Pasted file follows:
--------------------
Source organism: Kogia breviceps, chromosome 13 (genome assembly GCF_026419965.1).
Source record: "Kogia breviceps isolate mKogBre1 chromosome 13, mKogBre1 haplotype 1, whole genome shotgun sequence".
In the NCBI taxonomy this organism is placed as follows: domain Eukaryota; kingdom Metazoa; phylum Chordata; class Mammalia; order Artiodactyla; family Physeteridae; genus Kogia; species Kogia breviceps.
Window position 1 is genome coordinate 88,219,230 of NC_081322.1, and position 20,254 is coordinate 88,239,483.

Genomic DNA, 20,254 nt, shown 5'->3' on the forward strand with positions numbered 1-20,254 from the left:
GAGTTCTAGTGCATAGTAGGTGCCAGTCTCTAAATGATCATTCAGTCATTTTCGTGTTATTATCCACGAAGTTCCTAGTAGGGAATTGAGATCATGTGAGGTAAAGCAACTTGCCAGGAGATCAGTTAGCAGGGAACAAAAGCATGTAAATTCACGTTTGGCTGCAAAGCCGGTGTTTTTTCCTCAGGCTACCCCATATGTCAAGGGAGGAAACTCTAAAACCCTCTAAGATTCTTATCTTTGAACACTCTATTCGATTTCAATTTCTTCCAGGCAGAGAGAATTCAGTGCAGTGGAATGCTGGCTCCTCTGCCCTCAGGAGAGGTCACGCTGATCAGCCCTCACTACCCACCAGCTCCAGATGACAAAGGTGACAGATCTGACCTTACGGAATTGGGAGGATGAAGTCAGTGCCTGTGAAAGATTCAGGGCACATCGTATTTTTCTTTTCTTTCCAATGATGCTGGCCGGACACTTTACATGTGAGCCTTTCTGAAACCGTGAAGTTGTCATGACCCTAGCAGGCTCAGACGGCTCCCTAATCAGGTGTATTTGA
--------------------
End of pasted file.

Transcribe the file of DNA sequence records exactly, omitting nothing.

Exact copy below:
Source organism: Kogia breviceps, chromosome 13 (genome assembly GCF_026419965.1).
Source record: "Kogia breviceps isolate mKogBre1 chromosome 13, mKogBre1 haplotype 1, whole genome shotgun sequence".
In the NCBI taxonomy this organism is placed as follows: domain Eukaryota; kingdom Metazoa; phylum Chordata; class Mammalia; order Artiodactyla; family Physeteridae; genus Kogia; species Kogia breviceps.
Window position 1 is genome coordinate 88,219,230 of NC_081322.1, and position 20,254 is coordinate 88,239,483.

Genomic DNA, 20,254 nt, shown 5'->3' on the forward strand with positions numbered 1-20,254 from the left:
GAGTTCTAGTGCATAGTAGGTGCCAGTCTCTAAATGATCATTCAGTCATTTTCGTGTTATTATCCACGAAGTTCCTAGTAGGGAATTGAGATCATGTGAGGTAAAGCAACTTGCCAGGAGATCAGTTAGCAGGGAACAAAAGCATGTAAATTCACGTTTGGCTGCAAAGCCGGTGTTTTTTCCTCAGGCTACCCCATATGTCAAGGGAGGAAACTCTAAAACCCTCTAAGATTCTTATCTTTGAACACTCTATTCGATTTCAATTTCTTCCAGGCAGAGAGAATTCAGTGCAGTGGAATGCTGGCTCCTCTGCCCTCAGGAGAGGTCACGCTGATCAGCCCTCACTACCCACCAGCTCCAGATGACAAAGGTGACAGATCTGACCTTACGGAATTGGGAGGATGAAGTCAGTGCCTGTGAAAGATTCAGGGCACATCGTATTTTTCTTTTCTTTCCAATGATGCTGGCCGGACACTTTACATGTGAGCCTTTCTGAAACCGTGAAGTTGTCATGACCCTAGCAGGCTCAGACGGCTCCCTAATCAGGTGTATTTGA